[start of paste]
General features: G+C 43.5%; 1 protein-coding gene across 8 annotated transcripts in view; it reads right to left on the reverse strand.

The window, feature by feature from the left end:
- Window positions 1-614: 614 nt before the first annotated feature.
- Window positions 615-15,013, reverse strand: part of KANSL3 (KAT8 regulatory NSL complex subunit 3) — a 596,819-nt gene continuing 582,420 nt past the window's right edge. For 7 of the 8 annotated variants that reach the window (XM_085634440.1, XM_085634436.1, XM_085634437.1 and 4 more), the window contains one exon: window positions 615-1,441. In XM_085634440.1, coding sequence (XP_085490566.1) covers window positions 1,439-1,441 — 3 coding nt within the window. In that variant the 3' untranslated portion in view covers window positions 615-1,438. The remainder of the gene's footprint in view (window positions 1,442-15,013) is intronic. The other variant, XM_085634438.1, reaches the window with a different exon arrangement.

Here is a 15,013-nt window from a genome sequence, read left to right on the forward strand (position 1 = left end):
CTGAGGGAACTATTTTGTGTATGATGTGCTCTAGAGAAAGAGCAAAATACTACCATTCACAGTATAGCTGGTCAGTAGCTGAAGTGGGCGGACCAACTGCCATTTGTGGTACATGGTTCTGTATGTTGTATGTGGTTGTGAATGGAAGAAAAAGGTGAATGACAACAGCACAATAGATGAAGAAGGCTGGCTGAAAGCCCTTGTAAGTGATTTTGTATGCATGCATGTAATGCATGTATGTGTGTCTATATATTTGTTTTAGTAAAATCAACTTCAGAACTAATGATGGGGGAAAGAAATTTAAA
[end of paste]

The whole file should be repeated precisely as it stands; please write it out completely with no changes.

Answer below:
General features: G+C 43.5%; 1 protein-coding gene across 8 annotated transcripts in view; it reads right to left on the reverse strand.

The window, feature by feature from the left end:
- Window positions 1-614: 614 nt before the first annotated feature.
- Window positions 615-15,013, reverse strand: part of KANSL3 (KAT8 regulatory NSL complex subunit 3) — a 596,819-nt gene continuing 582,420 nt past the window's right edge. For 7 of the 8 annotated variants that reach the window (XM_085634440.1, XM_085634436.1, XM_085634437.1 and 4 more), the window contains one exon: window positions 615-1,441. In XM_085634440.1, coding sequence (XP_085490566.1) covers window positions 1,439-1,441 — 3 coding nt within the window. In that variant the 3' untranslated portion in view covers window positions 615-1,438. The remainder of the gene's footprint in view (window positions 1,442-15,013) is intronic. The other variant, XM_085634438.1, reaches the window with a different exon arrangement.

Here is a 15,013-nt window from a genome sequence, read left to right on the forward strand (position 1 = left end):
CTGAGGGAACTATTTTGTGTATGATGTGCTCTAGAGAAAGAGCAAAATACTACCATTCACAGTATAGCTGGTCAGTAGCTGAAGTGGGCGGACCAACTGCCATTTGTGGTACATGGTTCTGTATGTTGTATGTGGTTGTGAATGGAAGAAAAAGGTGAATGACAACAGCACAATAGATGAAGAAGGCTGGCTGAAAGCCCTTGTAAGTGATTTTGTATGCATGCATGTAATGCATGTATGTGTGTCTATATATTTGTTTTAGTAAAATCAACTTCAGAACTAATGATGGGGGAAAGAAATTTAAA